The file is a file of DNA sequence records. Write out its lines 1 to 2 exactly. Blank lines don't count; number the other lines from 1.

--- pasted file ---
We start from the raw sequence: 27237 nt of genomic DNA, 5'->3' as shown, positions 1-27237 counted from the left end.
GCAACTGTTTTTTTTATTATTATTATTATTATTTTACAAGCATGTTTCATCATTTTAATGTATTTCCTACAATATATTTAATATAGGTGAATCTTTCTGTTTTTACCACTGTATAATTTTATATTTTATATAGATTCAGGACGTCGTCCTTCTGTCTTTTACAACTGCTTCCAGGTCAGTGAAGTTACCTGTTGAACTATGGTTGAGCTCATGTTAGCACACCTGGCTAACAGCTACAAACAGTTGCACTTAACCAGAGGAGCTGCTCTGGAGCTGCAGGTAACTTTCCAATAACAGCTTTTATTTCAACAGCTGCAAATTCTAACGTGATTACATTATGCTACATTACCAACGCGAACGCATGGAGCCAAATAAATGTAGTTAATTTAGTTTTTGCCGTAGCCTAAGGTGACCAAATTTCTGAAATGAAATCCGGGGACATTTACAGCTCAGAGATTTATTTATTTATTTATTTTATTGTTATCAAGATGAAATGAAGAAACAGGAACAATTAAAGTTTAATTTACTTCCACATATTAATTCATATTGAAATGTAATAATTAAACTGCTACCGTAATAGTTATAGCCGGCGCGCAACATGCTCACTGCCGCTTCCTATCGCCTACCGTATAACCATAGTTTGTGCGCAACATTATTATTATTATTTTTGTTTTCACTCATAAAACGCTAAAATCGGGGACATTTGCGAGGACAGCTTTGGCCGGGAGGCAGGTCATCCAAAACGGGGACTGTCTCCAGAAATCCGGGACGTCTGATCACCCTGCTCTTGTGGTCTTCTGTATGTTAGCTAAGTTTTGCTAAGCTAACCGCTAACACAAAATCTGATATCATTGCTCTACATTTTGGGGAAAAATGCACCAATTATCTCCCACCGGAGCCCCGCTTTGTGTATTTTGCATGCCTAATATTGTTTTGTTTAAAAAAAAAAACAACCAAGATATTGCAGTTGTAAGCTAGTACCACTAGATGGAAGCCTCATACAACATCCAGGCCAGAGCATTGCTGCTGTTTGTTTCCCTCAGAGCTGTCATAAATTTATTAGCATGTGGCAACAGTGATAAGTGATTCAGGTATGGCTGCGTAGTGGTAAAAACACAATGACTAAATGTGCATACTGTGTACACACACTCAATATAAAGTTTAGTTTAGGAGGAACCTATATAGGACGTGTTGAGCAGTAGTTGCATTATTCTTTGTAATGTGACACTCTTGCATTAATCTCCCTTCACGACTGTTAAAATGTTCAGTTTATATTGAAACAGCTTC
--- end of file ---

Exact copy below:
We start from the raw sequence: 27237 nt of genomic DNA, 5'->3' as shown, positions 1-27237 counted from the left end.
GCAACTGTTTTTTTTATTATTATTATTATTATTTTACAAGCATGTTTCATCATTTTAATGTATTTCCTACAATATATTTAATATAGGTGAATCTTTCTGTTTTTACCACTGTATAATTTTATATTTTATATAGATTCAGGACGTCGTCCTTCTGTCTTTTACAACTGCTTCCAGGTCAGTGAAGTTACCTGTTGAACTATGGTTGAGCTCATGTTAGCACACCTGGCTAACAGCTACAAACAGTTGCACTTAACCAGAGGAGCTGCTCTGGAGCTGCAGGTAACTTTCCAATAACAGCTTTTATTTCAACAGCTGCAAATTCTAACGTGATTACATTATGCTACATTACCAACGCGAACGCATGGAGCCAAATAAATGTAGTTAATTTAGTTTTTGCCGTAGCCTAAGGTGACCAAATTTCTGAAATGAAATCCGGGGACATTTACAGCTCAGAGATTTATTTATTTATTTATTTTATTGTTATCAAGATGAAATGAAGAAACAGGAACAATTAAAGTTTAATTTACTTCCACATATTAATTCATATTGAAATGTAATAATTAAACTGCTACCGTAATAGTTATAGCCGGCGCGCAACATGCTCACTGCCGCTTCCTATCGCCTACCGTATAACCATAGTTTGTGCGCAACATTATTATTATTATTTTTGTTTTCACTCATAAAACGCTAAAATCGGGGACATTTGCGAGGACAGCTTTGGCCGGGAGGCAGGTCATCCAAAACGGGGACTGTCTCCAGAAATCCGGGACGTCTGATCACCCTGCTCTTGTGGTCTTCTGTATGTTAGCTAAGTTTTGCTAAGCTAACCGCTAACACAAAATCTGATATCATTGCTCTACATTTTGGGGAAAAATGCACCAATTATCTCCCACCGGAGCCCCGCTTTGTGTATTTTGCATGCCTAATATTGTTTTGTTTAAAAAAAAAAACAACCAAGATATTGCAGTTGTAAGCTAGTACCACTAGATGGAAGCCTCATACAACATCCAGGCCAGAGCATTGCTGCTGTTTGTTTCCCTCAGAGCTGTCATAAATTTATTAGCATGTGGCAACAGTGATAAGTGATTCAGGTATGGCTGCGTAGTGGTAAAAACACAATGACTAAATGTGCATACTGTGTACACACACTCAATATAAAGTTTAGTTTAGGAGGAACCTATATAGGACGTGTTGAGCAGTAGTTGCATTATTCTTTGTAATGTGACACTCTTGCATTAATCTCCCTTCACGACTGTTAAAATGTTCAGTTTATATTGAAACAGCTTC